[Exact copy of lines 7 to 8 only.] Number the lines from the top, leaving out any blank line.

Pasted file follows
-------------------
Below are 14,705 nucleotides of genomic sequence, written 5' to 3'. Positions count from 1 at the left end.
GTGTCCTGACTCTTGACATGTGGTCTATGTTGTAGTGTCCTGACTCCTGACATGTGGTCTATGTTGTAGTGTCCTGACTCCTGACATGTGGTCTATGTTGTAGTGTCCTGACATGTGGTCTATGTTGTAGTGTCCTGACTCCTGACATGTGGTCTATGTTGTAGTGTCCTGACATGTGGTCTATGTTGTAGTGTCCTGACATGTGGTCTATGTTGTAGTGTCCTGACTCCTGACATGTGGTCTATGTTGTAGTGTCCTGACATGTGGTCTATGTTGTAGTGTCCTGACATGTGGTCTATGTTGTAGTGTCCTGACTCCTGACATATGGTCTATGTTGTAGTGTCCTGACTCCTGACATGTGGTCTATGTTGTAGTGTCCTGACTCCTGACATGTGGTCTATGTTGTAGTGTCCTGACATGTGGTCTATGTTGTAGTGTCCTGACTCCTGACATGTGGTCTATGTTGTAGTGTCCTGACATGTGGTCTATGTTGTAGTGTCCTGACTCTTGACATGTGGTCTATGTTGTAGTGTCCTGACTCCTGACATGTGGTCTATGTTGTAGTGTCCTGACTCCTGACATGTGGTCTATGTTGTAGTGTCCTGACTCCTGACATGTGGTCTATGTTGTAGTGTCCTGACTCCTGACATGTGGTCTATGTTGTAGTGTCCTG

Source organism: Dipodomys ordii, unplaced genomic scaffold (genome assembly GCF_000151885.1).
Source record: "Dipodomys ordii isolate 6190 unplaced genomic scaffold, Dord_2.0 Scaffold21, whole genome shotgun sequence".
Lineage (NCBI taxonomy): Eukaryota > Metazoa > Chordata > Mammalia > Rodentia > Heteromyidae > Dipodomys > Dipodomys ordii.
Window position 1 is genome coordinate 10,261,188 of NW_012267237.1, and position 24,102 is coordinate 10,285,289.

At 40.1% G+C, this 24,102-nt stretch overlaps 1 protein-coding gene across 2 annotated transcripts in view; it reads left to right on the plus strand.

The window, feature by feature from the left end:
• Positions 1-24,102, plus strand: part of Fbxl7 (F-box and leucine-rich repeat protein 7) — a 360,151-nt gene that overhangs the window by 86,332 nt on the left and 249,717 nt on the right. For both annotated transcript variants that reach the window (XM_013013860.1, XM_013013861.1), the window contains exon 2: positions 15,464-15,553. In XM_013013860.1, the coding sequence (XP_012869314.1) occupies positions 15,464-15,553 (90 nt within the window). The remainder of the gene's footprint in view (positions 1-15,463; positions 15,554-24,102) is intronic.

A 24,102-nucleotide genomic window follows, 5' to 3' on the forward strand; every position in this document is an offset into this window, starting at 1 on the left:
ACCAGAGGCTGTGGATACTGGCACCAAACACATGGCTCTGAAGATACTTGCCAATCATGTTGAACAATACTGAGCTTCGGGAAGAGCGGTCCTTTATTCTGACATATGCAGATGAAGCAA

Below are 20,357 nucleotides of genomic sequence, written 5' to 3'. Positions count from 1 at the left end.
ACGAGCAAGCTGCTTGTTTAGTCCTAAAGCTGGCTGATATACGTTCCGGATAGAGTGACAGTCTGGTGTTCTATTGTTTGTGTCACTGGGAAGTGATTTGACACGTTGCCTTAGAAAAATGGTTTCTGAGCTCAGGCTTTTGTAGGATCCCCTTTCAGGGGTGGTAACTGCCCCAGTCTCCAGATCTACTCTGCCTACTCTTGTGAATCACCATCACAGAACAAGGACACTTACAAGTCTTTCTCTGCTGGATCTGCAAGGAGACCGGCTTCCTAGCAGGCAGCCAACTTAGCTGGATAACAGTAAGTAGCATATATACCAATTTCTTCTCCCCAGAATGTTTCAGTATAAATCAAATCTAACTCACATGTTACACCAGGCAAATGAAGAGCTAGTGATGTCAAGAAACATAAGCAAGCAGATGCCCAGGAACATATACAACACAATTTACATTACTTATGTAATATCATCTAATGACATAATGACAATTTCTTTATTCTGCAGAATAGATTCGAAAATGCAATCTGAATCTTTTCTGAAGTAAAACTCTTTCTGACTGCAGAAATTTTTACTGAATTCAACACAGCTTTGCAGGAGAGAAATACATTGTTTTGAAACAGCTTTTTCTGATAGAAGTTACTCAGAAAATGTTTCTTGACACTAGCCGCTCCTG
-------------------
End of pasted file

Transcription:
At 40.1% G+C, this 24,102-nt stretch overlaps 1 protein-coding gene across 2 annotated transcripts in view; it reads left to right on the plus strand.

The window, feature by feature from the left end: